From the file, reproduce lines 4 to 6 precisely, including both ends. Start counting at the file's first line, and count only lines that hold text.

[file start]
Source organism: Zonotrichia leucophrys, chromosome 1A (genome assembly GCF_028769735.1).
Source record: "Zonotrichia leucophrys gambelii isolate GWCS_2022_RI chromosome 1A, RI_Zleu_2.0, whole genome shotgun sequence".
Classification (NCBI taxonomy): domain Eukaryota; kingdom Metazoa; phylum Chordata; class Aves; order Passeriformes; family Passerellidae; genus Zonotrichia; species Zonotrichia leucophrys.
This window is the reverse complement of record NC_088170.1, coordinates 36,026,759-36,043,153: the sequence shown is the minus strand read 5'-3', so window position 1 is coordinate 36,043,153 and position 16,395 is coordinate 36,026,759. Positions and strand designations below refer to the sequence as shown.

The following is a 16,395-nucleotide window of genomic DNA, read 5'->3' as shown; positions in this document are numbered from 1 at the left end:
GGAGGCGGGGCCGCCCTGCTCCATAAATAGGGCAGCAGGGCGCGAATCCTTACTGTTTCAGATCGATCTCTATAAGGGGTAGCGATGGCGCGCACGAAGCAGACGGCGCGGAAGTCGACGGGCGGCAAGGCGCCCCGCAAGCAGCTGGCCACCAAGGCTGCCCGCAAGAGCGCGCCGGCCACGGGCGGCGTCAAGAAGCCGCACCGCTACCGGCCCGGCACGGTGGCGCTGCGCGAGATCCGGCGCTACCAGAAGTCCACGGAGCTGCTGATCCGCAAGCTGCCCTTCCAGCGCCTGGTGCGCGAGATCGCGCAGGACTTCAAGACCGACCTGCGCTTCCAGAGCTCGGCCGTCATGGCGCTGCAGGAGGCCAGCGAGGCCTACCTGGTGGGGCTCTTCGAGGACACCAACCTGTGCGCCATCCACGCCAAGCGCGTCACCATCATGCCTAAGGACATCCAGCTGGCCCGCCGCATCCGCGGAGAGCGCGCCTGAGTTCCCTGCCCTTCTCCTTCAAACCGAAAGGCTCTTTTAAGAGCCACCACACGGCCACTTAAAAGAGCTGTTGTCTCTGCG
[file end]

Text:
This window is the reverse complement of record NC_088170.1, coordinates 36,026,759-36,043,153: the sequence shown is the minus strand read 5'-3', so window position 1 is coordinate 36,043,153 and position 16,395 is coordinate 36,026,759. Positions and strand designations below refer to the sequence as shown.

The following is a 16,395-nucleotide window of genomic DNA, read 5'->3' as shown; positions in this document are numbered from 1 at the left end:
GGAGGCGGGGCCGCCCTGCTCCATAAATAGGGCAGCAGGGCGCGAATCCTTACTGTTTCAGATCGATCTCTATAAGGGGTAGCGATGGCGCGCACGAAGCAGACGGCGCGGAAGTCGACGGGCGGCAAGGCGCCCCGCAAGCAGCTGGCCACCAAGGCTGCCCGCAAGAGCGCGCCGGCCACGGGCGGCGTCAAGAAGCCGCACCGCTACCGGCCCGGCACGGTGGCGCTGCGCGAGATCCGGCGCTACCAGAAGTCCACGGAGCTGCTGATCCGCAAGCTGCCCTTCCAGCGCCTGGTGCGCGAGATCGCGCAGGACTTCAAGACCGACCTGCGCTTCCAGAGCTCGGCCGTCATGGCGCTGCAGGAGGCCAGCGAGGCCTACCTGGTGGGGCTCTTCGAGGACACCAACCTGTGCGCCATCCACGCCAAGCGCGTCACCATCATGCCTAAGGACATCCAGCTGGCCCGCCGCATCCGCGGAGAGCGCGCCTGAGTTCCCTGCCCTTCTCCTTCAAACCGAAAGGCTCTTTTAAGAGCCACCACACGGCCACTTAAAAGAGCTGTTGTCTCTGCG